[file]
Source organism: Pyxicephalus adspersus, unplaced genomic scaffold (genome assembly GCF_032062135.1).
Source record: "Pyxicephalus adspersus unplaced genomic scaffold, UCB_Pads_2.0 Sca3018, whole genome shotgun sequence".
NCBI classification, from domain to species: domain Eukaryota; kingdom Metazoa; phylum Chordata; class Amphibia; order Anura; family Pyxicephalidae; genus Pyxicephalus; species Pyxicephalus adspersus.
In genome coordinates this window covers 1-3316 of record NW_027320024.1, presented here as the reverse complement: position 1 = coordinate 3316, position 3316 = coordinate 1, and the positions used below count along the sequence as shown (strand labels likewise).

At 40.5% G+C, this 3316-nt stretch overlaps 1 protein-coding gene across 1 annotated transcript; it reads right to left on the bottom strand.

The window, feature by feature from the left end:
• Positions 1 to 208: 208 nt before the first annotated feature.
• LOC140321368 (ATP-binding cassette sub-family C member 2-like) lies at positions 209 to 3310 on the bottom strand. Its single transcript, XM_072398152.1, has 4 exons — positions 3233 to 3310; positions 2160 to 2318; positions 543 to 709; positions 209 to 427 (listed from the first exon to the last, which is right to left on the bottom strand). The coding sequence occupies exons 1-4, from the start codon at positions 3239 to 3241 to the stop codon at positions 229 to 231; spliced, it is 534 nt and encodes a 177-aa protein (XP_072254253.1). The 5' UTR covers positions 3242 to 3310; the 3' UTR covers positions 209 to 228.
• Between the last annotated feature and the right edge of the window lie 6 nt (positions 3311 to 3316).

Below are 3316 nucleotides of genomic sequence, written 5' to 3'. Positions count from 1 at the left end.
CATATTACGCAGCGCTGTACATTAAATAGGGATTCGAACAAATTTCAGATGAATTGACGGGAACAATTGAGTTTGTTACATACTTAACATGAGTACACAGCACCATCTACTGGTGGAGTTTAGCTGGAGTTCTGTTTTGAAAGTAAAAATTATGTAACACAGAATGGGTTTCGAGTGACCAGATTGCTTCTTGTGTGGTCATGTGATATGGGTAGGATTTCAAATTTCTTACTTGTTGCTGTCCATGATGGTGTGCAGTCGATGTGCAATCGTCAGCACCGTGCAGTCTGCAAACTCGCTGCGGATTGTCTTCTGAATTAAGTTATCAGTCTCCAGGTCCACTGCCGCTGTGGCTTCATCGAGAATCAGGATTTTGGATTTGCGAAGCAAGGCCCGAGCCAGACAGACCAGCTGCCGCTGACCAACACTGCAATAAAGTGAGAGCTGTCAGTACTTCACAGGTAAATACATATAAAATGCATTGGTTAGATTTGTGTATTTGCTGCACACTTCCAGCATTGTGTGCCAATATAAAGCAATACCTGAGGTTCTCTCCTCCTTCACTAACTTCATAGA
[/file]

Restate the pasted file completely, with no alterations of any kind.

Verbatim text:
Source organism: Pyxicephalus adspersus, unplaced genomic scaffold (genome assembly GCF_032062135.1).
Source record: "Pyxicephalus adspersus unplaced genomic scaffold, UCB_Pads_2.0 Sca3018, whole genome shotgun sequence".
NCBI classification, from domain to species: domain Eukaryota; kingdom Metazoa; phylum Chordata; class Amphibia; order Anura; family Pyxicephalidae; genus Pyxicephalus; species Pyxicephalus adspersus.
In genome coordinates this window covers 1-3316 of record NW_027320024.1, presented here as the reverse complement: position 1 = coordinate 3316, position 3316 = coordinate 1, and the positions used below count along the sequence as shown (strand labels likewise).

At 40.5% G+C, this 3316-nt stretch overlaps 1 protein-coding gene across 1 annotated transcript; it reads right to left on the bottom strand.

The window, feature by feature from the left end:
• Positions 1 to 208: 208 nt before the first annotated feature.
• LOC140321368 (ATP-binding cassette sub-family C member 2-like) lies at positions 209 to 3310 on the bottom strand. Its single transcript, XM_072398152.1, has 4 exons — positions 3233 to 3310; positions 2160 to 2318; positions 543 to 709; positions 209 to 427 (listed from the first exon to the last, which is right to left on the bottom strand). The coding sequence occupies exons 1-4, from the start codon at positions 3239 to 3241 to the stop codon at positions 229 to 231; spliced, it is 534 nt and encodes a 177-aa protein (XP_072254253.1). The 5' UTR covers positions 3242 to 3310; the 3' UTR covers positions 209 to 228.
• Between the last annotated feature and the right edge of the window lie 6 nt (positions 3311 to 3316).

Below are 3316 nucleotides of genomic sequence, written 5' to 3'. Positions count from 1 at the left end.
CATATTACGCAGCGCTGTACATTAAATAGGGATTCGAACAAATTTCAGATGAATTGACGGGAACAATTGAGTTTGTTACATACTTAACATGAGTACACAGCACCATCTACTGGTGGAGTTTAGCTGGAGTTCTGTTTTGAAAGTAAAAATTATGTAACACAGAATGGGTTTCGAGTGACCAGATTGCTTCTTGTGTGGTCATGTGATATGGGTAGGATTTCAAATTTCTTACTTGTTGCTGTCCATGATGGTGTGCAGTCGATGTGCAATCGTCAGCACCGTGCAGTCTGCAAACTCGCTGCGGATTGTCTTCTGAATTAAGTTATCAGTCTCCAGGTCCACTGCCGCTGTGGCTTCATCGAGAATCAGGATTTTGGATTTGCGAAGCAAGGCCCGAGCCAGACAGACCAGCTGCCGCTGACCAACACTGCAATAAAGTGAGAGCTGTCAGTACTTCACAGGTAAATACATATAAAATGCATTGGTTAGATTTGTGTATTTGCTGCACACTTCCAGCATTGTGTGCCAATATAAAGCAATACCTGAGGTTCTCTCCTCCTTCACTAACTTCATAGA